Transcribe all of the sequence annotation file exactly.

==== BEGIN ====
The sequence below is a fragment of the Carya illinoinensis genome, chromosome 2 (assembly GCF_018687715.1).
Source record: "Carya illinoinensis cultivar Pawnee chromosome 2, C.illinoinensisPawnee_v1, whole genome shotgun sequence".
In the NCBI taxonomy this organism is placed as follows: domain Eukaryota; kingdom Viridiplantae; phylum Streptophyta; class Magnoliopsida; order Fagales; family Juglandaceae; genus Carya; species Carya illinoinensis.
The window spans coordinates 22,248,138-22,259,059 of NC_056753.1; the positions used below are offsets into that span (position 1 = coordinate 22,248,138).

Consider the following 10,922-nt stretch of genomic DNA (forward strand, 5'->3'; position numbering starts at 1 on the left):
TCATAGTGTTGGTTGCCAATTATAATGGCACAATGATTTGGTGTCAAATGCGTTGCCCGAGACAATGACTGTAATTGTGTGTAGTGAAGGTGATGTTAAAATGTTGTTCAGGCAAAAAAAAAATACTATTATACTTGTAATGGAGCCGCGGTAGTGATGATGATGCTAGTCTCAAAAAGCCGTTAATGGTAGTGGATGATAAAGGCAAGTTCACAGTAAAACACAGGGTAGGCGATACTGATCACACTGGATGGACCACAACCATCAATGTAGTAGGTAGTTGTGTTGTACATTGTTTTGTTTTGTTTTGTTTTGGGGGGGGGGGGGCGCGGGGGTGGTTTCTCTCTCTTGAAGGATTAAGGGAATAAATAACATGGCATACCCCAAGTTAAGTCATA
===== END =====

The sequence below is a fragment of the Carya illinoinensis genome, chromosome 2 (assembly GCF_018687715.1).
Source record: "Carya illinoinensis cultivar Pawnee chromosome 2, C.illinoinensisPawnee_v1, whole genome shotgun sequence".
In the NCBI taxonomy this organism is placed as follows: domain Eukaryota; kingdom Viridiplantae; phylum Streptophyta; class Magnoliopsida; order Fagales; family Juglandaceae; genus Carya; species Carya illinoinensis.
The window spans coordinates 22,248,138-22,259,059 of NC_056753.1; the positions used below are offsets into that span (position 1 = coordinate 22,248,138).

Consider the following 10,922-nt stretch of genomic DNA (forward strand, 5'->3'; position numbering starts at 1 on the left):
TCATAGTGTTGGTTGCCAATTATAATGGCACAATGATTTGGTGTCAAATGCGTTGCCCGAGACAATGACTGTAATTGTGTGTAGTGAAGGTGATGTTAAAATGTTGTTCAGGCAAAAAAAAAATACTATTATACTTGTAATGGAGCCGCGGTAGTGATGATGATGCTAGTCTCAAAAAGCCGTTAATGGTAGTGGATGATAAAGGCAAGTTCACAGTAAAACACAGGGTAGGCGATACTGATCACACTGGATGGACCACAACCATCAATGTAGTAGGTAGTTGTGTTGTACATTGTTTTGTTTTGTTTTGTTTTGGGGGGGGGGGGGCGCGGGGGTGGTTTCTCTCTCTTGAAGGATTAAGGGAATAAATAACATGGCATACCCCAAGTTAAGTCATA